On the west side of Chicago during the summer riots of 1966, gang leaders
known to youth workers of the Chicago Youth Centers were given arm bands
and identification cards, and in some cases were paid to assist in the
control of further violence and looting. They worked hand-in-hand with
the police to pacify the crowds and communicate accurate information to
youths and adults in the community. Gang leaders in other cities have
played police auxilliary roles, both officially and unofficially, in the
prevention and containment of riots....
Conditions For Increased Participation By Gang or Former Gang
Members In Riot
I have proposed that fighting gangs as corporate entities tend not to
precipitate or sustain riots and revolutionary activities, but certain
types of gangs or former members do contribute to the ongoing development
of civil disorders. It is important for purposes of social policy and
social control to determine under which conditions gang members are likely
to increase their participation in extremist activities and social disorders.
The identification of certain conditions or variables- independent, intervening,
and precipitant- is important for the creation of appropriate strategies
of action, particularly by those concerned with minimizing the possibilities
of extreme community disruption. These interrelated conditions which contribute
to gang youth participation in riots are:
Civil Violence in the Urban Community
A. Independent Variables
1. Continued delimitation of social and economic opportunities for youth
in the ghetto, relative to culturally induced high aspirations for achievement;
consequently, a growing sense of failure to achieve desired status, more
particularly a decreasing number of status-providing positions, whether
at school or on the job.
2. At the same time, more youths are defined or stigmatized as deviant
and subjected to degradation ceremonies-school failure, unemployment,
arrest, imprisonment, etc.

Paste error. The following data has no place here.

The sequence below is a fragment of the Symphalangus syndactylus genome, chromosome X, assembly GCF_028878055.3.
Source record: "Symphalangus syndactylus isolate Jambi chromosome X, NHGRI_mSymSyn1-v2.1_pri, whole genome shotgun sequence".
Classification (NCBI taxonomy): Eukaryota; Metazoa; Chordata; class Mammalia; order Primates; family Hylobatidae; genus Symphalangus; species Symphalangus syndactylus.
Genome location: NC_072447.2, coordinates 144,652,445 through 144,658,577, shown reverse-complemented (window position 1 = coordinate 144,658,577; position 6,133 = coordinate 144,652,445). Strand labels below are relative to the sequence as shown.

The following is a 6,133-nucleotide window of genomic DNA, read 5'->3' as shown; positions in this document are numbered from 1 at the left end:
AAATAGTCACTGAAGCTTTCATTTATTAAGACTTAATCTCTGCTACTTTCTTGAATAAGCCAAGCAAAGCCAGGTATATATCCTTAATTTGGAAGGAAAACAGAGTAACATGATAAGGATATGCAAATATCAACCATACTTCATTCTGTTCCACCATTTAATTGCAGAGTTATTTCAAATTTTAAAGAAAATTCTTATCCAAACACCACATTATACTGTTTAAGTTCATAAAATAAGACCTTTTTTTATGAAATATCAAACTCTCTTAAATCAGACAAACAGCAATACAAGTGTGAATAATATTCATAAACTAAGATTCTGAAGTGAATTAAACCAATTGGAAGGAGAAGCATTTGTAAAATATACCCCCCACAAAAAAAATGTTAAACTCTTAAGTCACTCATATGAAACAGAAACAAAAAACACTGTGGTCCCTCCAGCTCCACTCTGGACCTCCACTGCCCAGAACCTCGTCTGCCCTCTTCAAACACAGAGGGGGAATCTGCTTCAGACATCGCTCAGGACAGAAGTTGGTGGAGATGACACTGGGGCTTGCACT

3. Alternate meaningful illegitimate means to status achievement are further
delimited; e.g. adult criminal structures are closed off and fighting
gangs are suppressed or destroyed through the efforts of police and social
B. Intervening Variables
1. Increased adult organized effort is directed to radical social-change
2. More effective efforts are made to involve deviant ghetto youths in
these change programs, particularly through the provision of more meaningful
status and inducements.
3. Mass communications, at formal and informal levels, more forcefully
indicate the futility of the existing system of institutional relationships
as a means of providing solutions to the status dilemma of youths.
C. Precipitating Variables
1. Control and socialization mechanisms, mediated especially by the police
and the schools, become more in effective; e.g., the activities of the
policed are defined as brutal and the attitudes of teachers as callous.
2. Social agency efforts in relation to problems of income maintenance,
housing, recreation are decreased, and frustration on the part of clients
3. Crisis phenomena (natural and man-made) such as heat waves, cold spells,
or communications or transportation breakdowns occur and serve to disrupt
normal patterns of activity and produce frustrations.
These would appear to constitute necessary and sufficient conditions for
the participation of ghetto youths, particularly gang youths, in civil
disorder or riots. The presence of all these variables is probably essential
for the involvement of youths in a riot. Thus, the reduction or elimination
of one or more of these conditions would contribute to stabilizing a given
community system. While the independent variables are the more fundamental
conditions contributing to youth involvement in civil disorders, strategies
of immediate control need to direct primary attention to the participant
variables, where this is possible. Modification of police, school, and
social agency attitudes and practices with a view toward at least minimally
reducing status and situational frustration of ghetto delinquents would
appear most useful. (Precipitant and intervening variables are, however,
not unrelated to fundamental determining conditions).
In short, it may be more important-if the
goal is to preserve community stability- not to summarily destroy fighting
gangs, but to manage, control, and if possible, redirect the energies
and interests of their members into both community and subculturally relevant